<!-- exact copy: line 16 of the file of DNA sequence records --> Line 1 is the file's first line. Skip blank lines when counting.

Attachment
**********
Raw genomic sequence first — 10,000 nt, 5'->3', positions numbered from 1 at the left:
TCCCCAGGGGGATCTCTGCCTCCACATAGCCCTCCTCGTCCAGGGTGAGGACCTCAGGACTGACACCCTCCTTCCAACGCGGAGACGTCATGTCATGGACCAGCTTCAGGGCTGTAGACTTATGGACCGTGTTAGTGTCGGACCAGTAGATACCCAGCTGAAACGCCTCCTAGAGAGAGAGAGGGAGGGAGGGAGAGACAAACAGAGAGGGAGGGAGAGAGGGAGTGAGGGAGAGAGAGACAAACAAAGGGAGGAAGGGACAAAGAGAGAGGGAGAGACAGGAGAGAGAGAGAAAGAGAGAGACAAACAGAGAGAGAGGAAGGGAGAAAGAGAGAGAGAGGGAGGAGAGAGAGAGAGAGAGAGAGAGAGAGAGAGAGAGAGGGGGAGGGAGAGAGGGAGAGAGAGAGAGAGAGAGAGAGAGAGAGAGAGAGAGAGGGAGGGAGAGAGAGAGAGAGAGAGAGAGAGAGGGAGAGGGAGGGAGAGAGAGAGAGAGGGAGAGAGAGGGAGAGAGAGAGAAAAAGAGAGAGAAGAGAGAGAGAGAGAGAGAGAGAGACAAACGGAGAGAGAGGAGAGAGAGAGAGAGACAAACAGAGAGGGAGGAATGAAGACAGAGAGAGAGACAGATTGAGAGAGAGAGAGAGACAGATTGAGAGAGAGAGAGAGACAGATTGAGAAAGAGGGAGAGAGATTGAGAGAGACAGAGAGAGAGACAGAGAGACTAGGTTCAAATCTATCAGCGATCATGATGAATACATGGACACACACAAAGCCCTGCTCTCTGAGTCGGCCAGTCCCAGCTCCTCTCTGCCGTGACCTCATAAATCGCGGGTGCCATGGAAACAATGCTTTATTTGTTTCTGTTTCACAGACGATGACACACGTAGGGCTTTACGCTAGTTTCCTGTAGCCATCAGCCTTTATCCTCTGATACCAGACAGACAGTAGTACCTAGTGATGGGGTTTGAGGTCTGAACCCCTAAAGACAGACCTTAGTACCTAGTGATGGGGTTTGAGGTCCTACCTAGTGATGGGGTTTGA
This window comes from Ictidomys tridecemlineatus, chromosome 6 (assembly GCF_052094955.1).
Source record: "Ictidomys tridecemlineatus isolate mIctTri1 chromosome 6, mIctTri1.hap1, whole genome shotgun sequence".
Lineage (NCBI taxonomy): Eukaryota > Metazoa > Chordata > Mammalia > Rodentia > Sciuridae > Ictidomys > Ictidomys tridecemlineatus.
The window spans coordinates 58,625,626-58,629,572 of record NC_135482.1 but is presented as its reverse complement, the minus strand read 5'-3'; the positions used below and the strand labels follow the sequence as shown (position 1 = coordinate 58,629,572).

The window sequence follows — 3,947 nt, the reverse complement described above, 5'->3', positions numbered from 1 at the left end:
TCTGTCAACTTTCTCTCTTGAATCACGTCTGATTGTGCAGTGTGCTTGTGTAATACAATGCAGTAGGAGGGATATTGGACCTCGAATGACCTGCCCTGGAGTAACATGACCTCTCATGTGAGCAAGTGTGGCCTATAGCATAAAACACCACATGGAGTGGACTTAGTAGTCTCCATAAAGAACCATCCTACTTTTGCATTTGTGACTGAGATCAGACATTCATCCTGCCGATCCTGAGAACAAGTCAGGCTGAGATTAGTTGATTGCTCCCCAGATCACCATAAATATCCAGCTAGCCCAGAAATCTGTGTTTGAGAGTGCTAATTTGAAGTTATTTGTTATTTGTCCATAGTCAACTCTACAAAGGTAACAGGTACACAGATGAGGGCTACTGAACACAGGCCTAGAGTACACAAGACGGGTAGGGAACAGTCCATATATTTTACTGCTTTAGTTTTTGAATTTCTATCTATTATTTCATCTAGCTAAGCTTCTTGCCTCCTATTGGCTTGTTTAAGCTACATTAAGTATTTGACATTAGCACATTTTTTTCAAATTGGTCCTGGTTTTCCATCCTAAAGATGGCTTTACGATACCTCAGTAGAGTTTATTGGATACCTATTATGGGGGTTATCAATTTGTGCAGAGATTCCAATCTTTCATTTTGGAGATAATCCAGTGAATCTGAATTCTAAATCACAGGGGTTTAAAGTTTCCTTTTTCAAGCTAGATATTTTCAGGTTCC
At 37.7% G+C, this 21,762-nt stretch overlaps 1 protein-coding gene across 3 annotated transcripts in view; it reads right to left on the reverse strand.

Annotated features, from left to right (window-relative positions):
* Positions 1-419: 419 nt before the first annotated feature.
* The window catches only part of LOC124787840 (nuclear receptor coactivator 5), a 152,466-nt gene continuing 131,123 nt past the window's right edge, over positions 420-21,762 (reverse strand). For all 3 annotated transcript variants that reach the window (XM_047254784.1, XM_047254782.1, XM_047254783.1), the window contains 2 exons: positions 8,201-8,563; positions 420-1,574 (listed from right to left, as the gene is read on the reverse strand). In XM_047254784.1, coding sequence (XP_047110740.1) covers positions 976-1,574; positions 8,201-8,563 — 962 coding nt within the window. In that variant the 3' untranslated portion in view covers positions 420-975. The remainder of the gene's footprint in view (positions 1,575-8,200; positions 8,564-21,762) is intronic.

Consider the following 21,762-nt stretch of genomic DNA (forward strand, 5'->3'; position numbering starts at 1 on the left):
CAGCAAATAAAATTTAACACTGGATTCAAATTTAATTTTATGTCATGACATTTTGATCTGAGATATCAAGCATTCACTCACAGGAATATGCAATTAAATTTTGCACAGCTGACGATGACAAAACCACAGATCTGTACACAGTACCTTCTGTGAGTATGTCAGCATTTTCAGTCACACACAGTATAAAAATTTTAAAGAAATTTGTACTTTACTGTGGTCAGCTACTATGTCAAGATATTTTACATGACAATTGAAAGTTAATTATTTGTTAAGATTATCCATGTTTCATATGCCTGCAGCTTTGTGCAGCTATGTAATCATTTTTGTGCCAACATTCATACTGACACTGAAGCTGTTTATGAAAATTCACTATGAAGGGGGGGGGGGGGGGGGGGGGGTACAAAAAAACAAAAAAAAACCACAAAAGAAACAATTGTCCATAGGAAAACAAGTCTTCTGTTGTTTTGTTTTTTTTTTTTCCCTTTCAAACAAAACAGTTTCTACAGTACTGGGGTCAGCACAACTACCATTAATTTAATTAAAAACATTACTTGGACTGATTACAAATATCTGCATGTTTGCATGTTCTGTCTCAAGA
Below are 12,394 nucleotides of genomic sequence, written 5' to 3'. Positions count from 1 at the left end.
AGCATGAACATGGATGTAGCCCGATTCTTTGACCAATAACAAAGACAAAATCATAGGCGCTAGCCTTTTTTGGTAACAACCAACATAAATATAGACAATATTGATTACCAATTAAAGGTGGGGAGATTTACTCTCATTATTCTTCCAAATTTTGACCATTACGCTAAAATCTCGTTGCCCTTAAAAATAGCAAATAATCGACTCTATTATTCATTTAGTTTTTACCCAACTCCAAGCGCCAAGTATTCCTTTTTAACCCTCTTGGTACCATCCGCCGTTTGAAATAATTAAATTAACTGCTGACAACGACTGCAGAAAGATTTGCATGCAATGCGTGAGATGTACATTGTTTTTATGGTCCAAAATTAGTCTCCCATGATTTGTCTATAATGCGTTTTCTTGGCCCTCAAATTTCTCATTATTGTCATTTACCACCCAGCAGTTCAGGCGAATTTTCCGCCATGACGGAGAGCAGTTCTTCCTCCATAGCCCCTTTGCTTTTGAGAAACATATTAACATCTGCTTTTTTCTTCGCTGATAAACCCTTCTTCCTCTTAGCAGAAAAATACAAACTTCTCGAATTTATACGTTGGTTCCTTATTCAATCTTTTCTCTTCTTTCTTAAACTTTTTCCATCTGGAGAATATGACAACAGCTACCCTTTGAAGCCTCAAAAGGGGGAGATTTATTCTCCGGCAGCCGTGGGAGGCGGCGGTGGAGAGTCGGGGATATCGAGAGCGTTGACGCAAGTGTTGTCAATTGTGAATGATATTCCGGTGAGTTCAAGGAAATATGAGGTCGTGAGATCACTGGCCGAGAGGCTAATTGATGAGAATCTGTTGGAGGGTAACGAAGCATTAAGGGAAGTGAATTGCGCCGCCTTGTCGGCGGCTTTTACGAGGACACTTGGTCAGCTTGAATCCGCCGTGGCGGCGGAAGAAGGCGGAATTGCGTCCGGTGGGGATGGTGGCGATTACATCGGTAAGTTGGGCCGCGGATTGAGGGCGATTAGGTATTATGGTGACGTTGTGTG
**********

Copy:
AGCATGAACATGGATGTAGCCCGATTCTTTGACCAATAACAAAGACAAAATCATAGGCGCTAGCCTTTTTTGGTAACAACCAACATAAATATAGACAATATTGATTACCAATTAAAGGTGGGGAGATTTACTCTCATTATTCTTCCAAATTTTGACCATTACGCTAAAATCTCGTTGCCCTTAAAAATAGCAAATAATCGACTCTATTATTCATTTAGTTTTTACCCAACTCCAAGCGCCAAGTATTCCTTTTTAACCCTCTTGGTACCATCCGCCGTTTGAAATAATTAAATTAACTGCTGACAACGACTGCAGAAAGATTTGCATGCAATGCGTGAGATGTACATTGTTTTTATGGTCCAAAATTAGTCTCCCATGATTTGTCTATAATGCGTTTTCTTGGCCCTCAAATTTCTCATTATTGTCATTTACCACCCAGCAGTTCAGGCGAATTTTCCGCCATGACGGAGAGCAGTTCTTCCTCCATAGCCCCTTTGCTTTTGAGAAACATATTAACATCTGCTTTTTTCTTCGCTGATAAACCCTTCTTCCTCTTAGCAGAAAAATACAAACTTCTCGAATTTATACGTTGGTTCCTTATTCAATCTTTTCTCTTCTTTCTTAAACTTTTTCCATCTGGAGAATATGACAACAGCTACCCTTTGAAGCCTCAAAAGGGGGAGATTTATTCTCCGGCAGCCGTGGGAGGCGGCGGTGGAGAGTCGGGGATATCGAGAGCGTTGACGCAAGTGTTGTCAATTGTGAATGATATTCCGGTGAGTTCAAGGAAATATGAGGTCGTGAGATCACTGGCCGAGAGGCTAATTGATGAGAATCTGTTGGAGGGTAACGAAGCATTAAGGGAAGTGAATTGCGCCGCCTTGTCGGCGGCTTTTACGAGGACACTTGGTCAGCTTGAATCCGCCGTGGCGGCGGAAGAAGGCGGAATTGCGTCCGGTGGGGATGGTGGCGATTACATCGGTAAGTTGGGCCGCGGATTGAGGGCGATTAGGTATTATGGTGACGTTGTGTG